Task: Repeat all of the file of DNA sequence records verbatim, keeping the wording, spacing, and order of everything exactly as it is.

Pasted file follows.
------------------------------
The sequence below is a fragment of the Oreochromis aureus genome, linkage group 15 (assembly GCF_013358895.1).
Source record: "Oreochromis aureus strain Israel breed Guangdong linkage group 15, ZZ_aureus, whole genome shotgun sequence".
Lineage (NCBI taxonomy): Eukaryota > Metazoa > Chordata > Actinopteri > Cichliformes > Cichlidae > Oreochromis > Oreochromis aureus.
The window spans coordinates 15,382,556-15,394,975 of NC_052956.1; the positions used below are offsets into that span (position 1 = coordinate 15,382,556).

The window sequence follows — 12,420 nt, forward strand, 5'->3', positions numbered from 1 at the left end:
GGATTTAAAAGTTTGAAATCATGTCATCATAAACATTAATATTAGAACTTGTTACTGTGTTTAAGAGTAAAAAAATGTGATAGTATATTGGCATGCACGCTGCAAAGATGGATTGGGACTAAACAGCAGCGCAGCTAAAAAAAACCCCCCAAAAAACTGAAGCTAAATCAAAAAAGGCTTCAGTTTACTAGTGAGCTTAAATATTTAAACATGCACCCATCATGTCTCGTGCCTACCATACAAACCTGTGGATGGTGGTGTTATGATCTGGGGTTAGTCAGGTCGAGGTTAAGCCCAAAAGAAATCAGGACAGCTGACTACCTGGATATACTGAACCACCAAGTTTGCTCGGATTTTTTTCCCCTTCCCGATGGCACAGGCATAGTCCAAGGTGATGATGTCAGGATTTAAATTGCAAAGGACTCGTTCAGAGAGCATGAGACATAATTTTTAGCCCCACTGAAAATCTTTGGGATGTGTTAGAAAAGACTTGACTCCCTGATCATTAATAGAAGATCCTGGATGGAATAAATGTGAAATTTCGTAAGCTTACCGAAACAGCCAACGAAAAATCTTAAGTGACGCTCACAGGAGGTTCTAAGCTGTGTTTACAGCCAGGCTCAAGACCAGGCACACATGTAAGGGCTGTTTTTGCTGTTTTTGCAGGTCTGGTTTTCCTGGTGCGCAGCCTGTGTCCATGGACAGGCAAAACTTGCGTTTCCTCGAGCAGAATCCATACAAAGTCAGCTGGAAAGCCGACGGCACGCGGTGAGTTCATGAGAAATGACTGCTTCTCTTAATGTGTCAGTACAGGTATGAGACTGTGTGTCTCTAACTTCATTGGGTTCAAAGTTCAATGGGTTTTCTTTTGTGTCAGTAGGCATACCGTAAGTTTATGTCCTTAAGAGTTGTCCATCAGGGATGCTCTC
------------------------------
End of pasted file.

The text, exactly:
The sequence below is a fragment of the Oreochromis aureus genome, linkage group 15 (assembly GCF_013358895.1).
Source record: "Oreochromis aureus strain Israel breed Guangdong linkage group 15, ZZ_aureus, whole genome shotgun sequence".
Lineage (NCBI taxonomy): Eukaryota > Metazoa > Chordata > Actinopteri > Cichliformes > Cichlidae > Oreochromis > Oreochromis aureus.
The window spans coordinates 15,382,556-15,394,975 of NC_052956.1; the positions used below are offsets into that span (position 1 = coordinate 15,382,556).

The window sequence follows — 12,420 nt, forward strand, 5'->3', positions numbered from 1 at the left end:
GGATTTAAAAGTTTGAAATCATGTCATCATAAACATTAATATTAGAACTTGTTACTGTGTTTAAGAGTAAAAAAATGTGATAGTATATTGGCATGCACGCTGCAAAGATGGATTGGGACTAAACAGCAGCGCAGCTAAAAAAAACCCCCCAAAAAACTGAAGCTAAATCAAAAAAGGCTTCAGTTTACTAGTGAGCTTAAATATTTAAACATGCACCCATCATGTCTCGTGCCTACCATACAAACCTGTGGATGGTGGTGTTATGATCTGGGGTTAGTCAGGTCGAGGTTAAGCCCAAAAGAAATCAGGACAGCTGACTACCTGGATATACTGAACCACCAAGTTTGCTCGGATTTTTTTCCCCTTCCCGATGGCACAGGCATAGTCCAAGGTGATGATGTCAGGATTTAAATTGCAAAGGACTCGTTCAGAGAGCATGAGACATAATTTTTAGCCCCACTGAAAATCTTTGGGATGTGTTAGAAAAGACTTGACTCCCTGATCATTAATAGAAGATCCTGGATGGAATAAATGTGAAATTTCGTAAGCTTACCGAAACAGCCAACGAAAAATCTTAAGTGACGCTCACAGGAGGTTCTAAGCTGTGTTTACAGCCAGGCTCAAGACCAGGCACACATGTAAGGGCTGTTTTTGCTGTTTTTGCAGGTCTGGTTTTCCTGGTGCGCAGCCTGTGTCCATGGACAGGCAAAACTTGCGTTTCCTCGAGCAGAATCCATACAAAGTCAGCTGGAAAGCCGACGGCACGCGGTGAGTTCATGAGAAATGACTGCTTCTCTTAATGTGTCAGTACAGGTATGAGACTGTGTGTCTCTAACTTCATTGGGTTCAAAGTTCAATGGGTTTTCTTTTGTGTCAGTAGGCATACCGTAAGTTTATGTCCTTAAGAGTTGTCCATCAGGGATGCTCTC